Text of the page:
Satisfying sandwiches, little innovation.
MMCo. seems like the perfect niche idea. In the days leading to my visit, I studied the online menu’s seemingly endless permutations of meat– (or veggie–) ball, sauce, cheese and optional toppings so as to not be overwhelmed in person.
Owned by the same proprietor whose eight eponymous restaurants contributed to Philadelphia’s Restaurant Renaissance in the 1980s, Marabella offers meatballs made on the premises according to family recipe. Needless to say, I had high expectations.
The tomato–red, semi–industrial interior of the 21st century rendition is chic and cozy, with wooded table seating for about 20 people. The chalkboard menu on the wall breaks down the build–your–own option and has a selection of predetermined favorites.
I ordered the traditional sandwich with beef meatballs, marinara sauce and fontina cheese ($8.50). It was predictably and perfectly hearty, tasting of classic Italian comfort food. It was the sort of sandwich that doesn’t make you think too hard.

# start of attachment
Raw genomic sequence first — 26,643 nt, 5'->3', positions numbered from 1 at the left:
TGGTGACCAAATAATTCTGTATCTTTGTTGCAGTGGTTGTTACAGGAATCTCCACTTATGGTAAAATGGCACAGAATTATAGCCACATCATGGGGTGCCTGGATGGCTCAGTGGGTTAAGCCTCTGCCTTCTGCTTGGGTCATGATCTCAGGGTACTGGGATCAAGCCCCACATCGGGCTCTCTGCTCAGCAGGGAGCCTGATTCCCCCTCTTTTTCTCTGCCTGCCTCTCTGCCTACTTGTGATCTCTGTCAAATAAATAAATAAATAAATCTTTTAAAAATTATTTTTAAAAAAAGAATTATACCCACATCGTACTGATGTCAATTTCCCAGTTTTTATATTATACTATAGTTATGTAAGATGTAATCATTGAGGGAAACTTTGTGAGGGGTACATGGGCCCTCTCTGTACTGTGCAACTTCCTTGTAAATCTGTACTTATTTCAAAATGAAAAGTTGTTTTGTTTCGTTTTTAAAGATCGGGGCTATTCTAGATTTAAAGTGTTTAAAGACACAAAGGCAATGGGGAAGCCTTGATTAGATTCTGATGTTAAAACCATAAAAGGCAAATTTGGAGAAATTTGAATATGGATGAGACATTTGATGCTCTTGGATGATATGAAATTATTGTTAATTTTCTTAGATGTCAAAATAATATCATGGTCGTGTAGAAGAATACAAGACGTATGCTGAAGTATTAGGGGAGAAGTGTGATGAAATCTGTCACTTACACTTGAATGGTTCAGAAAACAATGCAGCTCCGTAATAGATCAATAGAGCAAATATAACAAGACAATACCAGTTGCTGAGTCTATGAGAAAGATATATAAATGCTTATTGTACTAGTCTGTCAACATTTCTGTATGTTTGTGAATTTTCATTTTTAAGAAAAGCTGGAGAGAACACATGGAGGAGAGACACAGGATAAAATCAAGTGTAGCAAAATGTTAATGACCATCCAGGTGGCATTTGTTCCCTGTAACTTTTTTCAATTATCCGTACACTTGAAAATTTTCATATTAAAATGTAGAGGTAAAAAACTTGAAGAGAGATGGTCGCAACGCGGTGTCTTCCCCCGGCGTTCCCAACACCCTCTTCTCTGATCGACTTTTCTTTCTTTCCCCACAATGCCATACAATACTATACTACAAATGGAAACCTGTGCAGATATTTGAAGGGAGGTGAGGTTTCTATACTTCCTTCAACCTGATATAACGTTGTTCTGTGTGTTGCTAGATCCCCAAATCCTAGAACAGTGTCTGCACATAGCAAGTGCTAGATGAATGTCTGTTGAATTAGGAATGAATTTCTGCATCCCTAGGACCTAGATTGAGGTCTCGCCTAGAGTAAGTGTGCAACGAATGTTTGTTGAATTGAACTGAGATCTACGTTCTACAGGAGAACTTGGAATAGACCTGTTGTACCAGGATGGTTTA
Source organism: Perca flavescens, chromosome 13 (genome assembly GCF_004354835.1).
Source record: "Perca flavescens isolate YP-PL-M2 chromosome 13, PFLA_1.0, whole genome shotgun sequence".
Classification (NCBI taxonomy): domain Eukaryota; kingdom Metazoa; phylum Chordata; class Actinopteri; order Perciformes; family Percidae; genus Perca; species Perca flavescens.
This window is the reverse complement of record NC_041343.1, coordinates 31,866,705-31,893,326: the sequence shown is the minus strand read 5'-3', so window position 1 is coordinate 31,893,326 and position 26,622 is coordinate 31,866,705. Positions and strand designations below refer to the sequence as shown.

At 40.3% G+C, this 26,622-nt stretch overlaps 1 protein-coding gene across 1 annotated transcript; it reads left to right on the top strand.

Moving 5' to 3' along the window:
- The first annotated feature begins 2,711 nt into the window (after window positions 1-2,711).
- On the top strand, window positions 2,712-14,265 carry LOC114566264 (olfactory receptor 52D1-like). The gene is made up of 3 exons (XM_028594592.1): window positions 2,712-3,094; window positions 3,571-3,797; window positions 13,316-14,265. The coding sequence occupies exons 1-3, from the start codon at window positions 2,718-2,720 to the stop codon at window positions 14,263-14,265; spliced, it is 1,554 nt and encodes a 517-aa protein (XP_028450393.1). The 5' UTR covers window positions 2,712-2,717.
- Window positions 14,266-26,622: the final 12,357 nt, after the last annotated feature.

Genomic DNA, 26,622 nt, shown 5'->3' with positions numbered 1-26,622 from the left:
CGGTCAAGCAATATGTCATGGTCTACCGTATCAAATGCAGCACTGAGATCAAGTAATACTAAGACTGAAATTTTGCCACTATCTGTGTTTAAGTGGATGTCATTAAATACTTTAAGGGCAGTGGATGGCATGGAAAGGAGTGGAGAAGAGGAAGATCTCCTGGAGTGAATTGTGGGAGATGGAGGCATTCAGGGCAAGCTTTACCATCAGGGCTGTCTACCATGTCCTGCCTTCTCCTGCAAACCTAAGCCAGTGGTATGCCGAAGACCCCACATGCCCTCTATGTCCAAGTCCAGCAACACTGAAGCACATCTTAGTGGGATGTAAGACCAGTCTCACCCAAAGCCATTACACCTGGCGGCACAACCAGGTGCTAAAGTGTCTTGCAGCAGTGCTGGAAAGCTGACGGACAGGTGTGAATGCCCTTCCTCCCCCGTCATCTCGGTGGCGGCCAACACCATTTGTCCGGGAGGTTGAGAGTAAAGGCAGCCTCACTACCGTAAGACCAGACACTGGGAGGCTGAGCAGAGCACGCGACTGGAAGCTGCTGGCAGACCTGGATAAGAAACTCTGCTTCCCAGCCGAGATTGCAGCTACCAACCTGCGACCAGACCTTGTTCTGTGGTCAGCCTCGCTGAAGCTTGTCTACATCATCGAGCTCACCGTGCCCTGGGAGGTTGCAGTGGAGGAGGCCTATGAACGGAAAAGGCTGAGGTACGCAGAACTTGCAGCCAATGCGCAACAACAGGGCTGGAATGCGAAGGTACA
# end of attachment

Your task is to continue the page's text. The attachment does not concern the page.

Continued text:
I also tried the Sample ($9.50), which offers one of each meat or vegetable ball in the sauce of your choice. My fellow diner and I made the mistake of branching out a little too far from the Marabellas’ claim to fame by ordering it with alfredo sauce, which turned out to be disappointingly under–seasoned.
Without the adornment of cheese, toppings or more flavorful sauce, the meatballs also proved too universally light on the seasoning. While this made the Sampler fall flat, I have confidence that the detectable chicken–, pork– and veggie–ness of the balls would have been a success in the context of a sandwich.
Ultimately, although not the height of epicurean innovation, if you’re craving a classic meatball sandwich, definitely keep Marabella Meatball Co. in mind.
Marabella Meatball Co.
1211 Walnut St.
Don’t Miss: Traditional sandwich with beef meatballs
Skip: The alfredo sauce